For the protection of the U.S., people with histories of criminal or terrorist activities, drug abuse, infectious medical problems, or certain other characteristics will never be allowed a visa, green card, or U.S. entry, unless special permission is granted. In immigration law terms, these characteristics are known as the grounds of inadmissibility. Following is a short, summary list of the major categories of inadmissibility. It includes a description of whether there's a chance of applying for a waiver, which forgives or overlooks the inadmissibility problem in your case.
|Classes of Inadmissibility||Waivers Available?|
|People with communicable diseases like tuberculosis||Yes|
People with physical or mental disorders that
|Drug abusers or addicts||No|
|People without proper vaccinations||Yes|
|People with convictions for crimes involving moral turpitude||Yes|
|People who have violated immigration laws||Yes|
|People with multiple criminal convictions||Yes|
|People likely to become dependent on
need-based government assistance
Everyone who applies to enter the U.S., no matter how long the person plans to be here or whether the person already has a green card, is checked to see whether he or she is inadmissible. But even though the word “admissibility” sounds like it applies only to someone who is outside the U.S. applying to get in, for immigration purposes, it also applies to people who are already in the U.S. applying for a different status, like permanent residency. They too must be “admissible.” The law treats them like they’re outside the U.S. asking to be let in, even though they’re already inside the United States.
For details on immigration violations that can make you inadmissible, see Consequences of Unlawful Presence in the U.S.: Three- and Ten-Year Time Bars, and The Permanent Bar to Immigration for Certain Repeat Violators. For details on criminal violations that can make you inadmissible, see Crimes That Make U.S. Visa or Green Card Applicants Inadmissible. Also see Terrorism Who Is Barred From the U.S. as a Terrorist, Spy, or for Other Security Reasons.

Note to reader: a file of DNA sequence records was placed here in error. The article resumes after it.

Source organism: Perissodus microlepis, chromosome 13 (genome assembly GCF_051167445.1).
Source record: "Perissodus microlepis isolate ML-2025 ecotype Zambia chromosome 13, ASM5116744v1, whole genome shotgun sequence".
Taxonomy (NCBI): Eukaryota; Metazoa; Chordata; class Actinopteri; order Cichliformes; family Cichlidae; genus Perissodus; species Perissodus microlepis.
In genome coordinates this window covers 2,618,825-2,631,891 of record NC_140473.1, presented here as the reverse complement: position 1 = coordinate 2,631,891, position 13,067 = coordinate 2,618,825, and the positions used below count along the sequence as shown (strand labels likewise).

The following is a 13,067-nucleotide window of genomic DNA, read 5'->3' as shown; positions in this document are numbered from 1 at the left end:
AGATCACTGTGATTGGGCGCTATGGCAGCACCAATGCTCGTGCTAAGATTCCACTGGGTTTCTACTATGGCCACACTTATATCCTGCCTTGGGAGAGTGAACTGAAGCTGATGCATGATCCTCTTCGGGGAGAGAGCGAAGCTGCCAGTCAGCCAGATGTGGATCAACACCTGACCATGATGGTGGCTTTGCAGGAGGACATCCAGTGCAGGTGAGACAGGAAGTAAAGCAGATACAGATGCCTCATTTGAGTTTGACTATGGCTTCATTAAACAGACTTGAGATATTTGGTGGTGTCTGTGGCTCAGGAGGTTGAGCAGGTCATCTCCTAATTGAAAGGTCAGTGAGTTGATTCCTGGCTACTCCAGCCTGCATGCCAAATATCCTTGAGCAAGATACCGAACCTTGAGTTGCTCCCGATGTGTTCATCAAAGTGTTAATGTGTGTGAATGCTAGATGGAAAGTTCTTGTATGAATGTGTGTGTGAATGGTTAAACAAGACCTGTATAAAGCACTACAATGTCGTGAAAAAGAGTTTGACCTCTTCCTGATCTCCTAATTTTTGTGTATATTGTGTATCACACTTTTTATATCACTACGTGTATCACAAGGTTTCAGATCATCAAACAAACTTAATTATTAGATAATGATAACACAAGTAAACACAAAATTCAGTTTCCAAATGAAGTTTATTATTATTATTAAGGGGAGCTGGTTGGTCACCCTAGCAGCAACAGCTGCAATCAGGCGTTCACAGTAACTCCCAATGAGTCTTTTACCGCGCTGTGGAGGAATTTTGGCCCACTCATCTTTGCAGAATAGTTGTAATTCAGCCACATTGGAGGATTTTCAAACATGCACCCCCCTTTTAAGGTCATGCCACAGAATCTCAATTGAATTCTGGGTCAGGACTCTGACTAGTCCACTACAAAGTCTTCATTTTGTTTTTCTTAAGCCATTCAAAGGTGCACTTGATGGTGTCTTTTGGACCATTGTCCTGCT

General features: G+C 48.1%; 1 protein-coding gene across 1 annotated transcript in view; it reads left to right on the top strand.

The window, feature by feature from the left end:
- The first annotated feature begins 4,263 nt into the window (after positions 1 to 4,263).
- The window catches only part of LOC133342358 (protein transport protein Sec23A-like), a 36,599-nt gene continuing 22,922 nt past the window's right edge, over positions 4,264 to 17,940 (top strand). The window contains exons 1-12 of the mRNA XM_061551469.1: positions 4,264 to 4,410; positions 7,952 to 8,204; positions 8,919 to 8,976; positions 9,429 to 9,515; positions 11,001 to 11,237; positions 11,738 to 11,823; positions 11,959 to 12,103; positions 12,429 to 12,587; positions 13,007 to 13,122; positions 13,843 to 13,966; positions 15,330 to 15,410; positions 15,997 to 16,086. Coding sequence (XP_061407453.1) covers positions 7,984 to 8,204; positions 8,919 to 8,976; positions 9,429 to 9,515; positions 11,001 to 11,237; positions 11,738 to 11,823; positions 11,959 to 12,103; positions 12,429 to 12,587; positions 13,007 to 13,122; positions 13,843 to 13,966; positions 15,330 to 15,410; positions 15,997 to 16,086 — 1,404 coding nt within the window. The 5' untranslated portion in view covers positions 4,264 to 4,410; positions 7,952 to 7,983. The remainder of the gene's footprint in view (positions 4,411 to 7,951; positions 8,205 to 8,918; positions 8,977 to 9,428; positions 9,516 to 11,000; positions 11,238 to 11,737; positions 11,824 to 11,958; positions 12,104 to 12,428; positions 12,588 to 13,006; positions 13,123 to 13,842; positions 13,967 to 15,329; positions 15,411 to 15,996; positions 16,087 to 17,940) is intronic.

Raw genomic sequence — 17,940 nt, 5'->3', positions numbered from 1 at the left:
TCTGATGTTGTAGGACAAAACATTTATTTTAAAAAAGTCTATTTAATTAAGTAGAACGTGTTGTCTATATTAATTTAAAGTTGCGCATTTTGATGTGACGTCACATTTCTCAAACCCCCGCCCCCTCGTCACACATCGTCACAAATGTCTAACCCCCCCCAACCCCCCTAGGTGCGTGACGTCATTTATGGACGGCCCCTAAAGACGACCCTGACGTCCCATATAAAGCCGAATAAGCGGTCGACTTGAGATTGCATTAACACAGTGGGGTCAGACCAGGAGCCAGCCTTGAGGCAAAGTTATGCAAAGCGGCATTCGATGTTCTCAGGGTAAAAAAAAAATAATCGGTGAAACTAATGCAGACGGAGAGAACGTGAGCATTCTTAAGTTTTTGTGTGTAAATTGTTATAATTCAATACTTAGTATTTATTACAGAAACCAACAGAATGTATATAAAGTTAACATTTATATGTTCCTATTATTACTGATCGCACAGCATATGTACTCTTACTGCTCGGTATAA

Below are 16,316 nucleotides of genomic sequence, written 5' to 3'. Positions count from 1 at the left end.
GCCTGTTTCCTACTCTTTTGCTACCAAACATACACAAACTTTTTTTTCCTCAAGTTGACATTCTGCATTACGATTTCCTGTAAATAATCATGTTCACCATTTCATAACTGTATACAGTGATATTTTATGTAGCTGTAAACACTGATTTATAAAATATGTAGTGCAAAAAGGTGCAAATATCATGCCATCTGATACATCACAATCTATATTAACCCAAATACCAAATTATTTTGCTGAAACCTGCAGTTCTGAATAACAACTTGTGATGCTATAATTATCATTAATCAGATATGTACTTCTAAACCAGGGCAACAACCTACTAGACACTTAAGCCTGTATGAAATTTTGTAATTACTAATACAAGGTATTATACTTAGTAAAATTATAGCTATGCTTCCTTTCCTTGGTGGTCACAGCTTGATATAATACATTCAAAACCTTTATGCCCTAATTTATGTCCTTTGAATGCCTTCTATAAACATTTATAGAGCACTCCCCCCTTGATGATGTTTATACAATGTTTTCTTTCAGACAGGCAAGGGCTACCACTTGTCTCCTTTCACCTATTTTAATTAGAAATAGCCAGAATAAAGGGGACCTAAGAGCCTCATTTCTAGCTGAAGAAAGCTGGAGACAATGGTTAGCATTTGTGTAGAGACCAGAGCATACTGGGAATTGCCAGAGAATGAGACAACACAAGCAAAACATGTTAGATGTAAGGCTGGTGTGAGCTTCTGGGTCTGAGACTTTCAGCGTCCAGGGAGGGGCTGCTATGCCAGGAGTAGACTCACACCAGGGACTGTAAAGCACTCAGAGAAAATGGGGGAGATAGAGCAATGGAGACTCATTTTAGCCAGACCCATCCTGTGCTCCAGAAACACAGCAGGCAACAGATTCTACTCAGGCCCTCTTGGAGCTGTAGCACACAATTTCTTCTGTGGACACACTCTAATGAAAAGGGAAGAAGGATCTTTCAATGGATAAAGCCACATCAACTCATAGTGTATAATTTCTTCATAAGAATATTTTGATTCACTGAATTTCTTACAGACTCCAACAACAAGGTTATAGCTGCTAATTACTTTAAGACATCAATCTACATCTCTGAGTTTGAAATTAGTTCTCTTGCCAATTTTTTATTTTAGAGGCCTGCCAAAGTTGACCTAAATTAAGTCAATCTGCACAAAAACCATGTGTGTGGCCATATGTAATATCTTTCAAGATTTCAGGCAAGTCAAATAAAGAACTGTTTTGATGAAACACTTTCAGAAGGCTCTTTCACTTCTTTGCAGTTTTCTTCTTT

The various agencies handling your immigration-related applications may decide you are inadmissible any time you ask for permission to enter or stay in the United States. These agencies include the U.S. State Department and the Department of Homeland Security, through its subagencies Customs and Border Protection (CBP) and U.S. Citizenship and Immigration Services (USCIS, formerly the Immigration and Naturalization Service, or INS).
These agencies can use your inadmissibility to block you any time you try to cross the border, apply for a green card, or apply for any other type of visa or immigration status. If you're at a U.S. border when this occurs, you may be turned around and sent home, or be sent to immigration court for removal from the United States. If you're in the U.S., you also may be put into removal proceedings.
Even a permanent resident (green card holder) isn't safe from being found inadmissible. If a permanent resident departs the U.S., it's possible for him or her to be found inadmissible upon return. This situation might arise, for example, if the person had been gone from the U.S. for too long, had committed a crime, had developed tuberculosis, or had begun receiving public assistance since receiving the green card.
If you hold a green card, one way to avoid this problem is to apply for U.S. citizenship as soon as you're eligible. For more information on applying for citizenship, see Becoming a U.S. Citizen: A Guide to the Law, Exam, and Interview, by Ilona Bray (Nolo).
Even if you fall into one of the categories of inadmissibility, you may not be absolutely barred from getting a green card or otherwise entering the United States. You may be able to get around the problem, if, for example, your illness can be cured or the doctor diagnosed you wrong, or the U.S. government made a mistake in your case and you aren't really inadmissible. If all of these fail, you may be able to apply for a waiver, meaning you ask the U.S. immigration authorities to overlook the problem and admit you anyway.
There are many technical factors that control whether you can overcome a finding of inadmissibility. For more on the grounds of inadmissibility and how to overcome them, see the book U.S. Immigration Made Easy, by Ilona Bray (Nolo). Or if you're applying for a green card, get a quick overview of the possibilities in the article When Is a Waiver of Inadmissibility Available to a Green Card Applicant?
You may ultimately need to hire a good immigration lawyer—see Nolo's Lawyer Directory to find one in your geographical area with experience in this area of immigration law.